Saturday Night Offers Trio of Events to Closely Watch

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Ted Black

January 20th, 2017

This Saturday night might mark the eve of the National Football League conference championship games, but it will also offer thoroughbred and standardbred racing fans a chance to share the spotlight as the Eclipse Awards are unveiled at Gulfstream Park in Florida while both Yonkers Raceway and The Meadowlands offer solid overnight events.

Saturday's 46th annual Eclipse Awards presentation will likely save most of the drama for the end as many of the division champions appear obvious - there are three finalists for each category nevertheless - but the chase for 2016 horse of the year will finally end after two solid months of speculation.

Immediately after Arrogate overhauled California Chrome to capture the $5 million Breeders Cup Classic at Santa Anita on the first Saturday in November, thoroughbred racing fans, novice and expert alike, have been debating which of those horses would eventually garner the coveted prize of horse of the year. California Chrome appears a cinch to take home the title of champion older dirt male, while Arrogate emerged late to ascend to the head of a mediocre three-year-old crop.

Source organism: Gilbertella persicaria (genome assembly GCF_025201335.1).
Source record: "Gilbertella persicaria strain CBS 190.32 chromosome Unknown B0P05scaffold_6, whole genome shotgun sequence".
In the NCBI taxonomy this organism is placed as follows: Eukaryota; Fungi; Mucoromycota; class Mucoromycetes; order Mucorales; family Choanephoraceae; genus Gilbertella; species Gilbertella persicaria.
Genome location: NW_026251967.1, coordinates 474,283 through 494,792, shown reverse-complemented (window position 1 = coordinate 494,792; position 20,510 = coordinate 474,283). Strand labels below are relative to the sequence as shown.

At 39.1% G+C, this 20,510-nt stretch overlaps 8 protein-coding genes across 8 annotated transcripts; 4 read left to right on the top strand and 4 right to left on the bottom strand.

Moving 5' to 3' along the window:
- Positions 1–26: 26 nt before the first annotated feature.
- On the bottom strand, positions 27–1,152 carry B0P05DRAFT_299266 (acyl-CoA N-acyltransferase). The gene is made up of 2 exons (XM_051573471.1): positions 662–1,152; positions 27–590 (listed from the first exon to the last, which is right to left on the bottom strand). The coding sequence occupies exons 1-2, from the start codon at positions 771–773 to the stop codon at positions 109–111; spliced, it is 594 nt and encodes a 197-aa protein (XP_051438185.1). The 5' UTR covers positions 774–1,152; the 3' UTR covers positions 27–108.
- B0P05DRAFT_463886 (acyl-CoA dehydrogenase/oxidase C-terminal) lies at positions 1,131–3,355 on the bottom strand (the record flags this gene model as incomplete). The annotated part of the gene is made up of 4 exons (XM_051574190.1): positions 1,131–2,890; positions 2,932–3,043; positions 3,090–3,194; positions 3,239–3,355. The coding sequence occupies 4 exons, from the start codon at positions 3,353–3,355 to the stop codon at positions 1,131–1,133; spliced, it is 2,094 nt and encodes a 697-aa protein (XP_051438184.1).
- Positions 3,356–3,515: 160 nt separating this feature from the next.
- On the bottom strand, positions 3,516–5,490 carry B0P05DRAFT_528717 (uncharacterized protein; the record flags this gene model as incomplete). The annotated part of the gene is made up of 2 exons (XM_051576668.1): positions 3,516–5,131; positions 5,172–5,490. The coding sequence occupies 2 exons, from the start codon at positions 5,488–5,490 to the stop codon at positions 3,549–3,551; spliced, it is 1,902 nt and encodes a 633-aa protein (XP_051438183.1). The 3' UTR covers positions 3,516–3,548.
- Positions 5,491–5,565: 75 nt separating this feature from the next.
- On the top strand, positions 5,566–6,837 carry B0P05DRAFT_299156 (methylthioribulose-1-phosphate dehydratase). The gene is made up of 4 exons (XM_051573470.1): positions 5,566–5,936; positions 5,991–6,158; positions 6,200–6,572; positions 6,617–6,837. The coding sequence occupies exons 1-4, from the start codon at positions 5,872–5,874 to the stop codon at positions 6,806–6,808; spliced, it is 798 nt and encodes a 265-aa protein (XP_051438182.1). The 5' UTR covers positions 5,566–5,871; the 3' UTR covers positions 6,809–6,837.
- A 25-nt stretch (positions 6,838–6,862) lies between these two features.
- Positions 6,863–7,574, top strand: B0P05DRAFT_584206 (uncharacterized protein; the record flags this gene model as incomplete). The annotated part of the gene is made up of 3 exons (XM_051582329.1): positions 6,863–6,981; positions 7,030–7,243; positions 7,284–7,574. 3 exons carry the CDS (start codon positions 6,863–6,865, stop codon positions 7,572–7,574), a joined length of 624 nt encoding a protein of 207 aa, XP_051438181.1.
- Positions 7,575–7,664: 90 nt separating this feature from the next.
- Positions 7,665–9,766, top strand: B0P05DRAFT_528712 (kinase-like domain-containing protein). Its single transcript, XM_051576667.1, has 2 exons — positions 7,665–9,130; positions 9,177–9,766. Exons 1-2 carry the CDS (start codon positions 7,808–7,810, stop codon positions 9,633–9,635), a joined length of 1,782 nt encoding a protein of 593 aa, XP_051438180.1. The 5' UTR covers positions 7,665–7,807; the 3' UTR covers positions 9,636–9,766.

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The two days of the Breeders Cup Championship races - an event that could be condensed to one spectacular day if some of the moderate races get dropped - proved to have a common theme. The four horses all considered front-runners for horse of the year, Songbird, Tepin, Flintshire and California Chrome, all suffered the same fate. They finished second in their respective Breeders Cup events. Songbird suffered the narrowest defeat in a nose setback to Beholder, while Calfornia Chrome led the Classic until the shadow of the wire.

The horses that defeated Songbird, Tepin and Flintshire could not join the argument for horse of the year, but when Arrogate overhauled California Chrome to annex the Classic the Bob Baffert trainee was thrust into the argument for horse of the year. He had previously won the Grade I Travers Stakes in track record fashion and his victory over California Chrome had some hailing him as the next super horse.

But when the Eclipse Award voters all got their ballots last month they had to decide whether Arrogate's late season surge - the Travers and Breeders Cup were his only stakes outings - was enough for him to wrestle the title from California Chrome and the other logical contenders. When the three finalists for horse of the year were announced, Arrogate, California Chrome and Songbird were the last ones standing. Tepin and Flintshire, locks for an Eclipse Award on the turf, had been eliminated from consideration for the grand prize.